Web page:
Catherynne Valente mixed burlesque belly-dancing, improvised music, and literature for the Nov. 21 launch party of her new book, The Habitation of the Blessed.

Putting the different arts together made for an experience that you don’t get out of from any regular book reading. Dancers moved passed the audience to the stage and the band played rhythmic music. All the while Valenti read from a book of medieval wonder.

The book is based on the legend of Prestor John, king of a mythological kingdom that contained wonders from griffins to the fountain of youth. So it’s fitting that this mishmash of different artist helps conjure up the exoticism from imagining a distant magical kingdom at the basement floor of WORD Bookstore in Brooklyn.

And for one day Valente fans they got the addition to be exposed to the music of Brian Francis Slattery and the West Constantinople Squeezebox All-Stars and the dancing of Jezebel Wood, Mary Cyn, and Katie Lennon.

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Drumming on. One band to the next.

If you ask Ryan Fetter to describe the Atlanta music scene, there’s only one word that comes to mind: incest.

That’s because many musicians, including Fetter, use the Southern city’s close network of musicians to play in as many different bands as possible.

For Fetter, that means five. Five bands, including one that has Fetter touring the East Coast for weeks on end.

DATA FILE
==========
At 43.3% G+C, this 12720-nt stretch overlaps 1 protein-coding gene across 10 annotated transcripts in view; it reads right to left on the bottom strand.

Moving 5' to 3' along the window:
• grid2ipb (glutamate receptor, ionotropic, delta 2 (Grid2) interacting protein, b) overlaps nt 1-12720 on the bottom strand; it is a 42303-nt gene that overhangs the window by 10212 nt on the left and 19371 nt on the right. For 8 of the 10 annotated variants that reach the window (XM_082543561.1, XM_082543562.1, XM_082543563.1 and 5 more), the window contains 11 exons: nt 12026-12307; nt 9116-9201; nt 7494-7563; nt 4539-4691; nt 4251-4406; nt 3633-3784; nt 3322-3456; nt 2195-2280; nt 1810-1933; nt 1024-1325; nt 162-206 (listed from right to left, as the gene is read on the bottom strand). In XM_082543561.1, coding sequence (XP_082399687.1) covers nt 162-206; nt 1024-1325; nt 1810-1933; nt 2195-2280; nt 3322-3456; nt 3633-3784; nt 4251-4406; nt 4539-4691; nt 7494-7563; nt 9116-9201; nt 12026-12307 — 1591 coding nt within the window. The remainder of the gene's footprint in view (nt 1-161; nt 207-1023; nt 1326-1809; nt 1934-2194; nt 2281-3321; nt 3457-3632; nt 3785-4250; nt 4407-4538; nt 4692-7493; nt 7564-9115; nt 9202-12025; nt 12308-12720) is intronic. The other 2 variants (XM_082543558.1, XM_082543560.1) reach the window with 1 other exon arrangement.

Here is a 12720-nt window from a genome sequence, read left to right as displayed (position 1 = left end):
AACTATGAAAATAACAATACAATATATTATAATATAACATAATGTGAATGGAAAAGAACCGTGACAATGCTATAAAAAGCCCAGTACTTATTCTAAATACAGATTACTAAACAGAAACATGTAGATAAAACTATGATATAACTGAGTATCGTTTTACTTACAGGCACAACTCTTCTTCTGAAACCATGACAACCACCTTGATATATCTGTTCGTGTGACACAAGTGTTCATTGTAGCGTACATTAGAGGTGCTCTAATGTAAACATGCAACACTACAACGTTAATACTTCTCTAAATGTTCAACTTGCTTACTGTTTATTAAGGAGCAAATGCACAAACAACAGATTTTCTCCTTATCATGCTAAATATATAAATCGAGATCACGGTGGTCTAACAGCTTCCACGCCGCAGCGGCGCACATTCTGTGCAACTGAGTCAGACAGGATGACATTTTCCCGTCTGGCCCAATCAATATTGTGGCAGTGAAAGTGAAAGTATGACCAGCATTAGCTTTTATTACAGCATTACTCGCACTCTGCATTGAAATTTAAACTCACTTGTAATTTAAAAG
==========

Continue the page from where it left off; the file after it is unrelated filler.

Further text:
Fetter and his band, Mermaids, played Brooklyn’s Don Pedro on Nov. 28.

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The Holes on the Ground Point to Brooklyn

According to the survey, there is not a complete consensus on how much of a the problem potholes really are in New York City. Despite the fact that there is a slightly larger percentile of people who rate the problem 7-8 out of 10 in severity, it’s only 8 percentile points higher than those who would rate it than 1-2, the lowest rating.

And yes, 30 percent of my survey takers said Brooklyn was where they had the most problems with potholes. But the second highest answer to my survey — at 20 percent — shows that New Yorkers don’t see it as a problem at all.

With only 22 people who took the survey, these results shouldn’t be taken too seriously as representing the overall feeling of New Yorkers about potholes but it does point to Brooklyn as a place worth investigating.

You see most of those who rated 7 or higher also said that Brooklyn was where they had the worst experience with potholes. If you look at Kings County Traffic Safety Data bicycling and pedestrian injuries by vehicular crashes rose between the years of 2006-2008 in Brooklyn. It’s odd given the fact that these types of crashes have been going down since 2001 according to Crash 2.0.

It may be worth asking how safe or dangerous do people feel it is to be bicycling in Brooklyn?